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HPV Vaccines: Are These Safe? - Dr. Soliman

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Dr. Soliman describes the differences between the available human papillomavirus (HPV) vaccines and discusses the safety of the vaccines.

Dr. Soliman:
There’s currently two FDA-approved HPV vaccines.

The first vaccine Gardasil which is made by Merck was FDA-approved in 2006. The vaccine itself is targeted against four different strains in the HPV.

So when you look at the HPV virus there’s really over a hundred different subtypes of the virus.

What we know is that HPV-6 and -11 are the most common cause for general warts and then HPV-16 and -18 are the ones that most commonly are associated with cervical cancer.

The Gardasil vaccine actually prevents infection from all four of these strains. So the goal of the vaccine is not only to prevent cancer but also to prevent general warts.

The second vaccine Cervarix was recently FDA-approved last year. That’s made by GlaxoSmithKline.

This vaccine is what we call a bivalent vaccine so it really only targets HPV-16 and -18 and the primary goal of this vaccine is really to prevent cervical cancer.

Knowing that there’s two available vaccines one thing that I often get asked is which one is the best one, or which one is most appropriate for me.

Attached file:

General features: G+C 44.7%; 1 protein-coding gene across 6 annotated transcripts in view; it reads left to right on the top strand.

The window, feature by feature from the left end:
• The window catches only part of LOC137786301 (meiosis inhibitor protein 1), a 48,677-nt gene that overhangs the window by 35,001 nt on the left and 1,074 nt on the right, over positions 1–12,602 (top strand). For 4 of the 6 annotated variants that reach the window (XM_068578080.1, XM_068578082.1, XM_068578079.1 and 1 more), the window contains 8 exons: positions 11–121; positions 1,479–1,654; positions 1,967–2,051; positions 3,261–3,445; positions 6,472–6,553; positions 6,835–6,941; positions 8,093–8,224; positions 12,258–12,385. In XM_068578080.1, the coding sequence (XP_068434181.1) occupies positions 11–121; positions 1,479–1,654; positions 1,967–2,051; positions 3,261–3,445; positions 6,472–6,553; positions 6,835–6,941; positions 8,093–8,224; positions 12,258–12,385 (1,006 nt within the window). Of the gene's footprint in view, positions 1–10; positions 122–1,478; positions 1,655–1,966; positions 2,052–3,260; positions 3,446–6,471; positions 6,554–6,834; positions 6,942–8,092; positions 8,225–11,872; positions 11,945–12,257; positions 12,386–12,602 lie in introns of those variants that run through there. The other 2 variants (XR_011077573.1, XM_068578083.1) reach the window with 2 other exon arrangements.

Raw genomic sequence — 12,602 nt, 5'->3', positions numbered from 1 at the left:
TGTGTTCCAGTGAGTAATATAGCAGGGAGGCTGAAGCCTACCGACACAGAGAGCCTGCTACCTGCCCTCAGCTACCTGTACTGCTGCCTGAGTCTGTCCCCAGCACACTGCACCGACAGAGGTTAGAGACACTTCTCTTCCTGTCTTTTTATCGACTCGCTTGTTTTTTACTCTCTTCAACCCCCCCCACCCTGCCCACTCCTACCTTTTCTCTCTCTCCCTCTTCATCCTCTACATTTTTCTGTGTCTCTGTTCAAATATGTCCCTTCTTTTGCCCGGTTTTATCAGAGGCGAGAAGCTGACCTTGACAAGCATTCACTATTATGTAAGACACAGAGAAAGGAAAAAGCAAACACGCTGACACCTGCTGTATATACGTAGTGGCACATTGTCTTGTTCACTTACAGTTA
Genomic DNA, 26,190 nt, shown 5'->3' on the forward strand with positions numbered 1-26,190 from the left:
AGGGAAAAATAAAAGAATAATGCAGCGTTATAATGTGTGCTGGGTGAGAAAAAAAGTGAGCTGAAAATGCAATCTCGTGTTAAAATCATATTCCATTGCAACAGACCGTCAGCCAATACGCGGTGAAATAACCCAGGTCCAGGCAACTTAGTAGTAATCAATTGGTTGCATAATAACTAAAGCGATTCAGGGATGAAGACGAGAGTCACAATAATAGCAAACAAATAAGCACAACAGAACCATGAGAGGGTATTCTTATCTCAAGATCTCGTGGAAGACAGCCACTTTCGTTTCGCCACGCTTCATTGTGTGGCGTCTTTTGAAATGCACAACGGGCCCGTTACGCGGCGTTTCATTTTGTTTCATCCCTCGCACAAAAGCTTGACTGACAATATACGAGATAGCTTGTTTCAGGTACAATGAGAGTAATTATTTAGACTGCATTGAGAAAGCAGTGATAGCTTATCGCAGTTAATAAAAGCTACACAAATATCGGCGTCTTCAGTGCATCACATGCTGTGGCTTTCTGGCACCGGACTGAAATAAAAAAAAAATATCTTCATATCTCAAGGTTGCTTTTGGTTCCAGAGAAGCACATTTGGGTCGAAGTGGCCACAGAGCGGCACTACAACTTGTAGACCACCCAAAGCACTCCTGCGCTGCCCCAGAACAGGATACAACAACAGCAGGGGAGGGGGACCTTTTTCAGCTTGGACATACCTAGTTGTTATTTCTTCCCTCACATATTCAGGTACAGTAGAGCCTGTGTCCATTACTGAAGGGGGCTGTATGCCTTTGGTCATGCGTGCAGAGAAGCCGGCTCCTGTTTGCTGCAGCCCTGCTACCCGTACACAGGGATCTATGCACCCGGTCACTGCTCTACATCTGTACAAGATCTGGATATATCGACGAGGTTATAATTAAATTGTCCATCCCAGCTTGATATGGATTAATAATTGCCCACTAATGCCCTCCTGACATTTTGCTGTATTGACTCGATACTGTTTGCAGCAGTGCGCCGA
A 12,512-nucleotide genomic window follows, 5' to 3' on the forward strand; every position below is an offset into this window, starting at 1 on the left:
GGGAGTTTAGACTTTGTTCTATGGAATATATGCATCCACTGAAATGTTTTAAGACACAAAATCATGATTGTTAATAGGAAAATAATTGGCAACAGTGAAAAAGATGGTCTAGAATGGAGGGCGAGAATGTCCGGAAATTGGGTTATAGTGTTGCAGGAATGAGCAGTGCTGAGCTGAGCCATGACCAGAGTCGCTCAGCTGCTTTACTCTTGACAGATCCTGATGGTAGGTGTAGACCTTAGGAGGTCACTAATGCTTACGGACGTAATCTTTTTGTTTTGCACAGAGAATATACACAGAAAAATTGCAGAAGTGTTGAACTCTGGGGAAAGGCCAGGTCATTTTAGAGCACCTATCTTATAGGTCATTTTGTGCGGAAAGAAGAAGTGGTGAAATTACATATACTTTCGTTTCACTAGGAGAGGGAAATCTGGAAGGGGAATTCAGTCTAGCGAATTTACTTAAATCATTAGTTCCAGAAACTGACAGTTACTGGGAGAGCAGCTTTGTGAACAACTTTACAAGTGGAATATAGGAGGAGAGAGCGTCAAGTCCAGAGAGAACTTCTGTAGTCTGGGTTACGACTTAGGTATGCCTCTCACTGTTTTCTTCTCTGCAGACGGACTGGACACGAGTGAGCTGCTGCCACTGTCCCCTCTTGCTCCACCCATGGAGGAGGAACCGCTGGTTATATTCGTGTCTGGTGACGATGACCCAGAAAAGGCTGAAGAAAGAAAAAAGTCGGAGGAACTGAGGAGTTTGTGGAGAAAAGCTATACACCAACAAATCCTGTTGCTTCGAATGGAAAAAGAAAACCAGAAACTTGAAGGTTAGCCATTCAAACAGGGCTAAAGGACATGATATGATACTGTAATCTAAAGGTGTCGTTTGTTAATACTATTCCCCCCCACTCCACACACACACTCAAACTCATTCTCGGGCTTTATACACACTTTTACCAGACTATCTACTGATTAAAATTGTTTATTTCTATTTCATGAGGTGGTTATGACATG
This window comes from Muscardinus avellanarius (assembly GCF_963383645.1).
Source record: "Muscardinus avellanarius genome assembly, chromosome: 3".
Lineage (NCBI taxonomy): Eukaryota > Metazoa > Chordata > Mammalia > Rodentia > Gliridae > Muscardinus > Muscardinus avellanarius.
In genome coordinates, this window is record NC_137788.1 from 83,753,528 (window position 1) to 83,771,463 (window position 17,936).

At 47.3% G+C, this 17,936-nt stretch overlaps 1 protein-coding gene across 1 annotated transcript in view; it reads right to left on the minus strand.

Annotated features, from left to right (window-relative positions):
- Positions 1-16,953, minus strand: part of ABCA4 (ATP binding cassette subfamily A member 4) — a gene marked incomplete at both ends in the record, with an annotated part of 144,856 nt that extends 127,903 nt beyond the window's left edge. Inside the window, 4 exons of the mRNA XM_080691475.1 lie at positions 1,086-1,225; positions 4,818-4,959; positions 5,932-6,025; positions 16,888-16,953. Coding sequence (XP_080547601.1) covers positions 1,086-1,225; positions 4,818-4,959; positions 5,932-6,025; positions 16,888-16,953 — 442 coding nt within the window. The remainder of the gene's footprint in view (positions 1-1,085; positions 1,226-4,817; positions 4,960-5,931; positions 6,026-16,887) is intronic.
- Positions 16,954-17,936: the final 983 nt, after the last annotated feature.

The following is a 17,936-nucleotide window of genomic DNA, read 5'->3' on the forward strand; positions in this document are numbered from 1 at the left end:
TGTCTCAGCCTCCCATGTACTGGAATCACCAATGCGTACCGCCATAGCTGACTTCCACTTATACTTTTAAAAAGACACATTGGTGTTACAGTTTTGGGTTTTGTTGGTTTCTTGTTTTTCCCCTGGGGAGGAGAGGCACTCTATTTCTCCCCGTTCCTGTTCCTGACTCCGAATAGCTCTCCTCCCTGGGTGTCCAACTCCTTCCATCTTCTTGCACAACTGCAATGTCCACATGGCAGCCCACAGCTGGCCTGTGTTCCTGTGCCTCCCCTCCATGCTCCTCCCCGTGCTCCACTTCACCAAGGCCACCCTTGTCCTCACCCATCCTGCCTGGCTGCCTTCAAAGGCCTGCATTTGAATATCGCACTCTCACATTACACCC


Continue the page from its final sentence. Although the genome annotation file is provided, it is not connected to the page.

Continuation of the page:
At this time we don’t really know which one is better. I think the benefit of getting the Gardasil vaccine is it does help decrease your risk for general warts but Cervarix, based on the studies may actually last a little bit longer in the prevention of cervical cancer.

So I think there’s probably benefits to either vaccine and at this point it’s not really clear is one better or does it offer more benefit than the other.

As far as we know in the studies that have been done, which have been done on really thousands of women and boys between the ages of 11 and 26 overall it’s thought to be a very safe vaccine.

In the patients that have received the vaccine probably the most common side effect is just discomfort from the injection itself and there haven’t been any reports of any long-term bad outcomes related to the vaccine as of now.

Dr. Pamela T. Soliman, M.D., M.P.H.:
Dr. Pamela T. Soliman, M.D., M.P.H., is Assistant Professor in the Department of Gynecologic Oncology, Division of Surgery, at The University of Texas M. D. Anderson Cancer Center in Houston, Texas. Dr. Soliman earned her medical degree from the Medical College of Virginia in Richmond and she earned her master of public health from The University of Texas Health Science Center Houston.

Visit Dr. Soliman at MD Anderson Cancer Center

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